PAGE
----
The Anti-Federalist were also comprised of prominent men who ferociously supported the ideals of the Revolution and protecting liberty even though the Federalists would often accuse them of abandoning these principles. The debates at the Philadelphia Convention were rooted in principles deeply held by both groups. ... ... middle of paper ... ...only a small republic could produce the voluntary obedience of the people to submit to the authority of the new government and its laws. The Federalist believed a republic, in the truest sense, could not exist in a post commercial world. Anti-Federalists did see the need for a union between the states to provide a defense against foreign enemies, promote, and protect commerce, and maintain order between the states.
James Madison of Virginia wanted a solution to the economic and political problems plaguing the new nation. He was convinced that the Articles of Confederation were inadequate, weak and in need of replacement. A strong centralized government, Madison believed, would provide greater stability and structure for the American economy. In 1786, Madison invited delegates from each of the 13 states to attend a Constitutional Convention. It was here that he hoped to create a plan for a stronger national government.
The Preamble outlines the broad purposes of the Constitution and establishes the constitutions overall goal, which “ is to form a more perfect Union.” This is the primary reason why the Constitution was drafted- to correct the flaws of the Articles of Confederation. The Preamble also included Locke's contention that people have the right to over throw their government, when the governmetn abuses their fundamental rights. These documents are what whipped American government into what it is today. The Preamble, Declaration of independence,Articles of Confederation, Common Sense, and much more, each had it's own impact on our society enough to know that, that's not how a government should be. Through time we've taken the past governments and extracted the good aspects out of them to get our government.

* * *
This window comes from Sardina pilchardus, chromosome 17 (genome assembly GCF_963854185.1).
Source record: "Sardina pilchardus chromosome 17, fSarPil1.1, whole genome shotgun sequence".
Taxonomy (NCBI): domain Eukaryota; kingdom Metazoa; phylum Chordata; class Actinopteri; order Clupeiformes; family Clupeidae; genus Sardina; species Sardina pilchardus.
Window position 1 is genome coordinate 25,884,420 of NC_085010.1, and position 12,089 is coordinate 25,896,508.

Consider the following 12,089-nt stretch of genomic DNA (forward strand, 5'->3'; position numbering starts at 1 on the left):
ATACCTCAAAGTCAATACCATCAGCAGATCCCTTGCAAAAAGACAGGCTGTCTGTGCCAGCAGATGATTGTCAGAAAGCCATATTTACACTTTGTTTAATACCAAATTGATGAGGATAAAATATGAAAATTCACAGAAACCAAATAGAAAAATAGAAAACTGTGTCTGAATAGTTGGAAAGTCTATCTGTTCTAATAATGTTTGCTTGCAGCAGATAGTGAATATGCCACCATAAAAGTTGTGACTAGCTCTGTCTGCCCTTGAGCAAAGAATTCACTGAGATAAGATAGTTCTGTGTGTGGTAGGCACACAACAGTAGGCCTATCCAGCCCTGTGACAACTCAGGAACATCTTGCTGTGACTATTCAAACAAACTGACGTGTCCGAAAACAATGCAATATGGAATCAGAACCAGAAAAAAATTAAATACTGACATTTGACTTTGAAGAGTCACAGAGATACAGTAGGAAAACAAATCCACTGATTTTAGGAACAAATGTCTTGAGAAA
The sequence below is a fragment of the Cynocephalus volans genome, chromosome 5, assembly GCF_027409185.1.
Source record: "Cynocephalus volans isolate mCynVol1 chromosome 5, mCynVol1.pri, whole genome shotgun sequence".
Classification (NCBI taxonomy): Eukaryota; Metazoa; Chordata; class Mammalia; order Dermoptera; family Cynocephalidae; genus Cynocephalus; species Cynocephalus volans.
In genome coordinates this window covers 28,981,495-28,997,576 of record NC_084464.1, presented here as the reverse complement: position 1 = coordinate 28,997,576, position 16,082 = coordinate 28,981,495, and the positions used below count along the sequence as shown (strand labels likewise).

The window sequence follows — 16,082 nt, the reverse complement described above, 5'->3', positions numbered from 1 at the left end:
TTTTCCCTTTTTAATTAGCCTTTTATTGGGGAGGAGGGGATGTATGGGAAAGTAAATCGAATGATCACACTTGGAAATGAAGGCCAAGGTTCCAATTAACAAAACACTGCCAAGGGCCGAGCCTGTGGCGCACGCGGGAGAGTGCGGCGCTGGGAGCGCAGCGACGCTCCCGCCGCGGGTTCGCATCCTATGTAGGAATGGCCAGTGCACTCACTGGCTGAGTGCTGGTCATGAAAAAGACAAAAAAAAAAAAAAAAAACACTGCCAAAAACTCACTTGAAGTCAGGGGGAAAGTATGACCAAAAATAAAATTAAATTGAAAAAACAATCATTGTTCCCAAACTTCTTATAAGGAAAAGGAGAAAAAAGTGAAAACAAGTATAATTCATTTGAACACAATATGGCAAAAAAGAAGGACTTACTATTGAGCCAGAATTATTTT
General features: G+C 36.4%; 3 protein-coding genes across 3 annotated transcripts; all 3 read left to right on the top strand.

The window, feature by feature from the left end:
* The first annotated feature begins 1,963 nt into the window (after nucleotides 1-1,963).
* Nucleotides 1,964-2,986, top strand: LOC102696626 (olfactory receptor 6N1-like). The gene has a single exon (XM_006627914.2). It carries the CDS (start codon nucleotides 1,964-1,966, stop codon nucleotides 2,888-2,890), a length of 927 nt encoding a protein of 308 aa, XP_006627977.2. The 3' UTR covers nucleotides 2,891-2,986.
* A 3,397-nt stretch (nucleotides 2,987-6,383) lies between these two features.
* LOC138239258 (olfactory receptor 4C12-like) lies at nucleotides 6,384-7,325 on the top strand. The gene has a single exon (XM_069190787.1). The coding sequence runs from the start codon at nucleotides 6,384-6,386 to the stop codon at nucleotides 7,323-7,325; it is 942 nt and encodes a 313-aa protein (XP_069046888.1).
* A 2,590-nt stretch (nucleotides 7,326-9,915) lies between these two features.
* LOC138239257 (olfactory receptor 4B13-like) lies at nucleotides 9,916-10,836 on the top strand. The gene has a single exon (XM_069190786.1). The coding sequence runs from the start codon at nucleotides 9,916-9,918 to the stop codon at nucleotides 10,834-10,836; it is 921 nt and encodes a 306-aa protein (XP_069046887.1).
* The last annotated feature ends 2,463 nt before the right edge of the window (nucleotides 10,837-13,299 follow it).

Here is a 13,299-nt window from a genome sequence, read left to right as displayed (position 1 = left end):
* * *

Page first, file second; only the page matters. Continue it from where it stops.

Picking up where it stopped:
Now that I had the chance to understand both points of views, I see why the Anti-Federalists were not thrilled to be pushed aside by the new constitution. There were illegal actions taken, leaving many people wondering if the Federalists were the best group of people to decide what laws the states had to follow. James Madison and other’s changed the constitution for the better. The Federalists were right in creating a new constitution because the nation needed and still needs a central government for each state to respond too and keep the
The nature of the convention was to revise the articles of Confederation. The Confederation congress wanted the Constitution to be changed in a way that would render the federal Constitution adequate to the exigencies of government and the preservation of the Union. (Daniel, P.14, 2010) The Articles of Confederation do vary from the New Constitution of 1787, Changes were made, and many felt the changes needed and would be the key to the success of the United States of America. (Daniel, P.239, 2010) Where these changes needed, or would the United States be fine without them? Are the changes significant enough to achieve the goals the Confederate Congress were reaching for?